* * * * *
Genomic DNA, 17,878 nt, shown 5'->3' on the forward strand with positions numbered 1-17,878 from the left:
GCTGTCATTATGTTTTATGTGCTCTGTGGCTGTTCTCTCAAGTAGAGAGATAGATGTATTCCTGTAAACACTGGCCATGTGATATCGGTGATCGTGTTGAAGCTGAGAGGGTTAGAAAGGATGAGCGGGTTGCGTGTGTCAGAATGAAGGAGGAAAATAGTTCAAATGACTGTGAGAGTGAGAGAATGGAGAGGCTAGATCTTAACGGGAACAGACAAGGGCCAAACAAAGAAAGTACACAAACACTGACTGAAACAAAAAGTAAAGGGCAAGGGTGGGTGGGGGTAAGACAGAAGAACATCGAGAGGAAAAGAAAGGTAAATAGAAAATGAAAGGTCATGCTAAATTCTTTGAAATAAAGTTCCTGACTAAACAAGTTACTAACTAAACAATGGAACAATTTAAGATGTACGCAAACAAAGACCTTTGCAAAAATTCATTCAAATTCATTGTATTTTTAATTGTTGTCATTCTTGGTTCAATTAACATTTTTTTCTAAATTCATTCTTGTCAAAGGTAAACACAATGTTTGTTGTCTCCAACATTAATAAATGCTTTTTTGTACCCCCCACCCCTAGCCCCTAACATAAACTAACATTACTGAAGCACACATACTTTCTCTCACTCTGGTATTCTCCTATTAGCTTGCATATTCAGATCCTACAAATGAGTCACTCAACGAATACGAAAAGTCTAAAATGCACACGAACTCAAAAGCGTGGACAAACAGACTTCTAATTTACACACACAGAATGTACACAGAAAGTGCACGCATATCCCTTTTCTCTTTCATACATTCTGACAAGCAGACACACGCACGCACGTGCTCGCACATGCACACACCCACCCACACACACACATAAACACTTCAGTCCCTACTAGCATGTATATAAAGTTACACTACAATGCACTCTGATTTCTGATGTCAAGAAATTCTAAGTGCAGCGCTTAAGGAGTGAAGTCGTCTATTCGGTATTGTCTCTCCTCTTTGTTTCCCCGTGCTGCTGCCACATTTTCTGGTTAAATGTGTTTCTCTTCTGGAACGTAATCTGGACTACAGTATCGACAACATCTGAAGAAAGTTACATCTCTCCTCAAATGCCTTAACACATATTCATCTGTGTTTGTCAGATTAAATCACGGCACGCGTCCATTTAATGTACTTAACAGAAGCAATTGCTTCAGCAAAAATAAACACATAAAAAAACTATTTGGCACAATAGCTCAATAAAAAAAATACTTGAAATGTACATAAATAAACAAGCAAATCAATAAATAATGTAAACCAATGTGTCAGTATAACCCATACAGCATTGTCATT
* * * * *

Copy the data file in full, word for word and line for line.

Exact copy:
Genomic DNA, 17,878 nt, shown 5'->3' on the forward strand with positions numbered 1-17,878 from the left:
GCTGTCATTATGTTTTATGTGCTCTGTGGCTGTTCTCTCAAGTAGAGAGATAGATGTATTCCTGTAAACACTGGCCATGTGATATCGGTGATCGTGTTGAAGCTGAGAGGGTTAGAAAGGATGAGCGGGTTGCGTGTGTCAGAATGAAGGAGGAAAATAGTTCAAATGACTGTGAGAGTGAGAGAATGGAGAGGCTAGATCTTAACGGGAACAGACAAGGGCCAAACAAAGAAAGTACACAAACACTGACTGAAACAAAAAGTAAAGGGCAAGGGTGGGTGGGGGTAAGACAGAAGAACATCGAGAGGAAAAGAAAGGTAAATAGAAAATGAAAGGTCATGCTAAATTCTTTGAAATAAAGTTCCTGACTAAACAAGTTACTAACTAAACAATGGAACAATTTAAGATGTACGCAAACAAAGACCTTTGCAAAAATTCATTCAAATTCATTGTATTTTTAATTGTTGTCATTCTTGGTTCAATTAACATTTTTTTCTAAATTCATTCTTGTCAAAGGTAAACACAATGTTTGTTGTCTCCAACATTAATAAATGCTTTTTTGTACCCCCCACCCCTAGCCCCTAACATAAACTAACATTACTGAAGCACACATACTTTCTCTCACTCTGGTATTCTCCTATTAGCTTGCATATTCAGATCCTACAAATGAGTCACTCAACGAATACGAAAAGTCTAAAATGCACACGAACTCAAAAGCGTGGACAAACAGACTTCTAATTTACACACACAGAATGTACACAGAAAGTGCACGCATATCCCTTTTCTCTTTCATACATTCTGACAAGCAGACACACGCACGCACGTGCTCGCACATGCACACACCCACCCACACACACACATAAACACTTCAGTCCCTACTAGCATGTATATAAAGTTACACTACAATGCACTCTGATTTCTGATGTCAAGAAATTCTAAGTGCAGCGCTTAAGGAGTGAAGTCGTCTATTCGGTATTGTCTCTCCTCTTTGTTTCCCCGTGCTGCTGCCACATTTTCTGGTTAAATGTGTTTCTCTTCTGGAACGTAATCTGGACTACAGTATCGACAACATCTGAAGAAAGTTACATCTCTCCTCAAATGCCTTAACACATATTCATCTGTGTTTGTCAGATTAAATCACGGCACGCGTCCATTTAATGTACTTAACAGAAGCAATTGCTTCAGCAAAAATAAACACATAAAAAAACTATTTGGCACAATAGCTCAATAAAAAAAATACTTGAAATGTACATAAATAAACAAGCAAATCAATAAATAATGTAAACCAATGTGTCAGTATAACCCATACAGCATTGTCATT